This morning, the United States reached a bridgehead on the issue of gay marriage. It was a close vote. But that wasn’t entirely a surprise—though the majority of U.S. citizens now agree that same-sex couples should be allowed to marry, it isn’t that strong a majority. 5-4 is a pretty accurate representation for how the percentages play out in public opinion. To an extent, it’s fitting that the court voted the way they did. And in the wake of the decision, I can say I’m proud of this country, but it’s not for the reason you may think.
It has been extremely refreshing to watch this morning as people of varying opinions on the SCOTUS decision expressed themselves on social media. Of course, there have also been hostile comment wars and a fair amount of vitriol from (it has to be said) the Conservative side. All the same, it’s nothing like I’ve seen in the past. And furthermore, because I’m me, I can’t just accept this for what it is. I want to know why it’s happening. Why has the tide of public expression changed on this issue? Why now?
I can come up with several theories.
People were recently killed over a social issue
Before Obergefell v. Hodges started taking over news feeds this morning, the most pressing story in the nation was the massacre of nine people at Emanuel AME church in Charleston, SC. As we all know by now, this act of domestic terrorism was carried out by a white supremacist on a historically black church, and all nine of the people killed were black. Dylann Roof now faces nine counts of 1st-degree murder plus pending, and likely, hate crime charges on top of that. These are all things we know.
Another thing we know is that this atrocious act instigated a (needed) discussion into the morality of flying the Confederate flag. This started to become more of an issue when media coverage began looking more and more into Roof’s apparent racist manifesto and the Rhodesian & Apartheid South African flags on one of his jackets. We know now that South Carolina, along with other southern states, has since moved to overwrite legislation requiring the Confederate flag to be flown, and that several large retail stores have banned the sale of merchandise that displays it. This is because while the Confederate flag might be a “symbol of heritage” for the South, it is also a racist symbol. And while its defenders maintain that the South seceded over issues of states rights, the reality is that the foremost “state right” they were acting to preserve was slavery, and arguing anything else is (to risk a Hitler fallacy) akin to denying the Holocaust.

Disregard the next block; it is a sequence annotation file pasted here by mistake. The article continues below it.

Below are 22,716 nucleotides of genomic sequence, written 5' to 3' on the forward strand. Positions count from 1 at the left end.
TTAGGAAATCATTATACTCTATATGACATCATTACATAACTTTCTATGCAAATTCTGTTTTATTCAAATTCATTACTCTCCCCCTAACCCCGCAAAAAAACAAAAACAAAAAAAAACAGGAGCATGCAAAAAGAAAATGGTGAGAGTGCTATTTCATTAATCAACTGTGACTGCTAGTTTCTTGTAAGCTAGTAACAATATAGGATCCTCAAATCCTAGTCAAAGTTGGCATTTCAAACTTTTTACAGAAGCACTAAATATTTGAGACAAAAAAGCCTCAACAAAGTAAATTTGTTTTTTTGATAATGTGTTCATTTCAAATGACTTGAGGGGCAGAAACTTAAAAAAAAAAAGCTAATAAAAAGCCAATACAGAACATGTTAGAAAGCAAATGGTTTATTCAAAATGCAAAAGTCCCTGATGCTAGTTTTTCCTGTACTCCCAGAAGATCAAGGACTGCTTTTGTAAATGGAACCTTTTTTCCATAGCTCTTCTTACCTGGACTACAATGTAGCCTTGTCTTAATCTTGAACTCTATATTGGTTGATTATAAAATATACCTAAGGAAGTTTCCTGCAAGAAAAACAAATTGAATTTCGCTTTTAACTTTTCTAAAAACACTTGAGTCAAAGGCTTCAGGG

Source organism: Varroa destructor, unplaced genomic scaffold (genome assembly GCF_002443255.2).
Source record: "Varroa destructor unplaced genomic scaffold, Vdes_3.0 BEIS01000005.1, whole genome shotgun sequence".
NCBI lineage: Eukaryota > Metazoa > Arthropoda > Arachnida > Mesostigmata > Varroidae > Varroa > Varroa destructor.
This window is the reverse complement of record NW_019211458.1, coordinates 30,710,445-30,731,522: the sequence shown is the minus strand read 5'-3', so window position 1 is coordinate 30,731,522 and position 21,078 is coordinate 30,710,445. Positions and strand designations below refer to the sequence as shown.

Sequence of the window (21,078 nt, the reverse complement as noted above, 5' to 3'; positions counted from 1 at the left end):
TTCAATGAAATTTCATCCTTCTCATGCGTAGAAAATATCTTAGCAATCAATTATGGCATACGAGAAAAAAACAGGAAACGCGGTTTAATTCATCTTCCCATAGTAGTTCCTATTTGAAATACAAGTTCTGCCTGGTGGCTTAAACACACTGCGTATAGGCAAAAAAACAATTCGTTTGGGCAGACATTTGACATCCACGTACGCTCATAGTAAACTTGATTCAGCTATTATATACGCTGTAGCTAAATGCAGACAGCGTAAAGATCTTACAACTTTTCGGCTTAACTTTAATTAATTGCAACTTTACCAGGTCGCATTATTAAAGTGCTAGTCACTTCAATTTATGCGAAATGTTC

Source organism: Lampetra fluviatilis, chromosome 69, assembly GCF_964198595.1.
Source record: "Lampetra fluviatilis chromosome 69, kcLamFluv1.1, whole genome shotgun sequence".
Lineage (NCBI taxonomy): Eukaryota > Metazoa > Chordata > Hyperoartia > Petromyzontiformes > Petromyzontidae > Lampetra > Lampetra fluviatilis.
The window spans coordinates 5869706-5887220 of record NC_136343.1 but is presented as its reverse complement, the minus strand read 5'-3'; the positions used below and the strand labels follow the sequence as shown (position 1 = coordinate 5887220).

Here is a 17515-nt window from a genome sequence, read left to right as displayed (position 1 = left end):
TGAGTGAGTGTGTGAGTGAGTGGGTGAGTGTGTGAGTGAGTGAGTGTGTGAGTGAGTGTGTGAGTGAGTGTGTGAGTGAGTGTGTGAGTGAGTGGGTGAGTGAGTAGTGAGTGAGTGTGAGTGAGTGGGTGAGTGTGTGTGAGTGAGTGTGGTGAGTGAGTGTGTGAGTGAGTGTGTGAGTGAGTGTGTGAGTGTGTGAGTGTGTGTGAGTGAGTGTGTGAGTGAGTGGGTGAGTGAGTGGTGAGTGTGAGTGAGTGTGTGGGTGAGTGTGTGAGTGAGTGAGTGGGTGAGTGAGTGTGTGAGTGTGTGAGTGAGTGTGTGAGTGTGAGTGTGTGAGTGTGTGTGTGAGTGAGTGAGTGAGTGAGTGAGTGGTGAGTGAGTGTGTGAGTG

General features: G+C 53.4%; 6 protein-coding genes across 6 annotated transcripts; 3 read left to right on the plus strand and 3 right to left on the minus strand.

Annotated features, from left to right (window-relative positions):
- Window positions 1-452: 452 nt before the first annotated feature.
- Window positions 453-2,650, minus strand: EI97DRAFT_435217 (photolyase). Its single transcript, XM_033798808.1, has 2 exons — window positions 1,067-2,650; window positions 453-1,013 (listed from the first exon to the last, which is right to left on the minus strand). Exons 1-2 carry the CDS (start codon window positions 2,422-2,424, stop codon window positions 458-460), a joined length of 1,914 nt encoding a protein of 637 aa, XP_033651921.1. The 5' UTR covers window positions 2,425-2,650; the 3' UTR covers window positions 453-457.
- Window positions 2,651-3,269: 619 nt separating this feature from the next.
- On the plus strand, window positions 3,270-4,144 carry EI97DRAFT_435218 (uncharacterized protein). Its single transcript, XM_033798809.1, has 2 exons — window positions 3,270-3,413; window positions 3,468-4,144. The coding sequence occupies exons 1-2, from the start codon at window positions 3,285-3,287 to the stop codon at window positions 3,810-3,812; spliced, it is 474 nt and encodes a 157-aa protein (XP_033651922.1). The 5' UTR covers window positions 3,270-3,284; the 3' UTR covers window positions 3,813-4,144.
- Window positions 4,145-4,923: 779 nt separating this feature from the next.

How in the world does this relate to this morning’s decision, then? Simple. Over the past few days, much of the United States has been strengthening the status quo against what is commonly understood to be a symbol of the bigotry that motivated Dylann Roof’s attack last week. It hasn’t really been “okay” to be openly racist in this country for a long time—not that that stops people (or institutional racism), but it’s a pretty widespread consensus. And in light of the fact that nine people died, the country as a whole was made more receptive to taking down public displays that could, in any way whatsoever, be construed as racist. This is the right thing to do. And in light of the very recent display of how far some people are willing to take their dissent, it is perhaps fitting that those who disagree with the opinion are proceeding a bit more graciously.
It came through a Supreme Court decision